EVMS was founded by the community in 1973 to improve health through teaching, discovering and caring. The collaborative culture at EVMS draws like-minded students and faculty from all over the country, encourages a multidisciplinary approach to health care and emphasizes translational research. In just 36 years, the school has grown from 24 students to an economic footprint exceeding $700 million annually in the region of southeastern Virginia known as Hampton Roads. Learn more at www.evms.edu.
Dan Shuman | EurekAlert!
Improving memory with magnets
28.03.2017 | McGill University
Graphene-based neural probes probe brain activity in high resolution
28.03.2017 | Graphene Flagship
The Institute of Semiconductor Technology and the Institute of Physical and Theoretical Chemistry, both members of the Laboratory for Emerging Nanometrology (LENA), at Technische Universität Braunschweig are partners in a new European research project entitled ChipScope, which aims to develop a completely new and extremely small optical microscope capable of observing the interior of living cells in real time. A consortium of 7 partners from 5 countries will tackle this issue with very ambitious objectives during a four-year research program.
To demonstrate the usefulness of this new scientific tool, at the end of the project the developed chip-sized microscope will be used to observe in real-time...
Astronomers from Bonn and Tautenburg in Thuringia (Germany) used the 100-m radio telescope at Effelsberg to observe several galaxy clusters. At the edges of these large accumulations of dark matter, stellar systems (galaxies), hot gas, and charged particles, they found magnetic fields that are exceptionally ordered over distances of many million light years. This makes them the most extended magnetic fields in the universe known so far.
The results will be published on March 22 in the journal „Astronomy & Astrophysics“.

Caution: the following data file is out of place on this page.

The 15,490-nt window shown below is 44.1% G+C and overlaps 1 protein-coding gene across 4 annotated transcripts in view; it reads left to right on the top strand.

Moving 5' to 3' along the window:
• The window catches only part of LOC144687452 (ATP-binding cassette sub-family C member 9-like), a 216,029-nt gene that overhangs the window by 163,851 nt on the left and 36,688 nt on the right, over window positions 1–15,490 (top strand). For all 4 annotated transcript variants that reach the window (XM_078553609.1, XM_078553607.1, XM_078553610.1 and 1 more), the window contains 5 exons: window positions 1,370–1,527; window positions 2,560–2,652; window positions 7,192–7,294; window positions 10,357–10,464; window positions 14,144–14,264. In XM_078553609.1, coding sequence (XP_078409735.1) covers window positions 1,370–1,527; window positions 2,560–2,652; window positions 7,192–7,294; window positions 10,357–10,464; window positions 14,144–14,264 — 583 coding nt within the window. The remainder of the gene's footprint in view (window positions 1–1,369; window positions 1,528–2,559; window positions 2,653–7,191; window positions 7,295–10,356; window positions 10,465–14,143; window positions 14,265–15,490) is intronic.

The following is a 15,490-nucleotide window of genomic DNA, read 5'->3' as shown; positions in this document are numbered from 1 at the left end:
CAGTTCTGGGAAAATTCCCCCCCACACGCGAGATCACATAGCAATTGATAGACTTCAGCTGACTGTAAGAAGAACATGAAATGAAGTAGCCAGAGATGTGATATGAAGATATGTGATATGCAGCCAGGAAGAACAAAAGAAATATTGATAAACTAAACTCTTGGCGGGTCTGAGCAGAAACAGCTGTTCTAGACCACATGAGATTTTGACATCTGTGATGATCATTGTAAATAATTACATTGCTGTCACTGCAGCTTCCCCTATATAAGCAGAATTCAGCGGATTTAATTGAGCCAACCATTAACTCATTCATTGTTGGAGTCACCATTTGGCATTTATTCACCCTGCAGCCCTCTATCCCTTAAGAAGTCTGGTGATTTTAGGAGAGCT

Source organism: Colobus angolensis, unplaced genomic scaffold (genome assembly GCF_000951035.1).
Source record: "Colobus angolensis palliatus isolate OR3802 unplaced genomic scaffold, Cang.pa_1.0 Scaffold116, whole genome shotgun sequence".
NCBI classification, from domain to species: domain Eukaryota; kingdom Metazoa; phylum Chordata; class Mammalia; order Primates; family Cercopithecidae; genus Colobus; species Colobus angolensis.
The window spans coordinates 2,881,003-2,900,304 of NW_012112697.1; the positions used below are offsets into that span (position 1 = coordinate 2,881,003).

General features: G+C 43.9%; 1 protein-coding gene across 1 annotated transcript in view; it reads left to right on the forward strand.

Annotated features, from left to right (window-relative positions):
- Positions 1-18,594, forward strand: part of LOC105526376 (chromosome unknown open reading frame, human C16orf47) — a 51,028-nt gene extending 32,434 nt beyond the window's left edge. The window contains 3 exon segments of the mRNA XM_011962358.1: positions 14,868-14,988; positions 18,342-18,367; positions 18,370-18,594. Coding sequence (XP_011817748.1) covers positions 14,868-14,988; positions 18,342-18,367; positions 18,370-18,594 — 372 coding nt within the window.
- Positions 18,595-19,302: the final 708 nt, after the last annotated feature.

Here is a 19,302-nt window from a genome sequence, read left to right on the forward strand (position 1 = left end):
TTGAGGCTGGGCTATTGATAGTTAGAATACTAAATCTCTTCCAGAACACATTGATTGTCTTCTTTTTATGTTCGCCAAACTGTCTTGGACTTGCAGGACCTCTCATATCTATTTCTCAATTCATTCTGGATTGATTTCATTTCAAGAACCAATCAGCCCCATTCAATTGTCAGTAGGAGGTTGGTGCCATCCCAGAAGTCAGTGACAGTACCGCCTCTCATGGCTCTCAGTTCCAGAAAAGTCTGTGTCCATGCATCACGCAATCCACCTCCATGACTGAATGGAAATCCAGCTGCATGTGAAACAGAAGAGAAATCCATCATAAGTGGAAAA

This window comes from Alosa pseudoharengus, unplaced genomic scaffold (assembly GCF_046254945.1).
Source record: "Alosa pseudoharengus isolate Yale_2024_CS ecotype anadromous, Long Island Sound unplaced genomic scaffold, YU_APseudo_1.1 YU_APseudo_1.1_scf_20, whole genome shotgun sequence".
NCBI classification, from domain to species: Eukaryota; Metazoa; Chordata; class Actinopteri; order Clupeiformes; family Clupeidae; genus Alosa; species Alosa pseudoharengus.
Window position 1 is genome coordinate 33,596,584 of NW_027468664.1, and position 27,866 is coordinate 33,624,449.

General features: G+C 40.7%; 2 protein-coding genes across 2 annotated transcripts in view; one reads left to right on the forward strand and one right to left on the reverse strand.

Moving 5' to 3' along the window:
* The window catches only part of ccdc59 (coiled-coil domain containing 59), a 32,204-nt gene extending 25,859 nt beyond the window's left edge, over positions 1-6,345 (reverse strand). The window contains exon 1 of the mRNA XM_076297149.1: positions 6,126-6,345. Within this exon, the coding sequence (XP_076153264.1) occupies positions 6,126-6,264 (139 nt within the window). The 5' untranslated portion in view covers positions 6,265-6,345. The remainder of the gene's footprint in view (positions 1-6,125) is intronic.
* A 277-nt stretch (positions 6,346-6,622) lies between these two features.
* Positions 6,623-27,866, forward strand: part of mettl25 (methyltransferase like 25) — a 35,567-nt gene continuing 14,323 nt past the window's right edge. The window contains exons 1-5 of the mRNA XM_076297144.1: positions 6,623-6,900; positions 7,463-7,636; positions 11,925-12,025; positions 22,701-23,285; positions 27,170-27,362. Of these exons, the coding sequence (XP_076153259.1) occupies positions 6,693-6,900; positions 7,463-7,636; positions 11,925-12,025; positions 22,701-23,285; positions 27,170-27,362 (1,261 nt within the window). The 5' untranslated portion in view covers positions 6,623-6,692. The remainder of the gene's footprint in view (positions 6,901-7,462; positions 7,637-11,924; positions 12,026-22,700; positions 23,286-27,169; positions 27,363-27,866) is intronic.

Galaxy clusters are the largest gravitationally bound structures in the universe. With a typical extent of about 10 million light years, i.e. 100 times the...
Researchers at the Goethe University Frankfurt, together with partners from the University of Tübingen in Germany and Queen Mary University as well as Francis Crick Institute from London (UK) have developed a novel technology to decipher the secret ubiquitin code.
Ubiquitin is a small protein that can be linked to other cellular proteins, thereby controlling and modulating their functions. The attachment occurs in many...
In the eternal search for next generation high-efficiency solar cells and LEDs, scientists at Los Alamos National Laboratory and their partners are creating...
Silicon nanosheets are thin, two-dimensional layers with exceptional optoelectronic properties very similar to those of graphene. Albeit, the nanosheets are less stable. Now researchers at the Technical University of Munich (TUM) have, for the first time ever, produced a composite material combining silicon nanosheets and a polymer that is both UV-resistant and easy to process. This brings the scientists a significant step closer to industrial applications like flexible displays and photosensors.
Silicon nanosheets are thin, two-dimensional layers with exceptional optoelectronic properties very similar to those of graphene. Albeit, the nanosheets are...
20.03.2017 | Event News
14.03.2017 | Event News
07.03.2017 | Event News
28.03.2017 | Life Sciences
28.03.2017 | Information Technology
28.03.2017 | Physics and Astronomy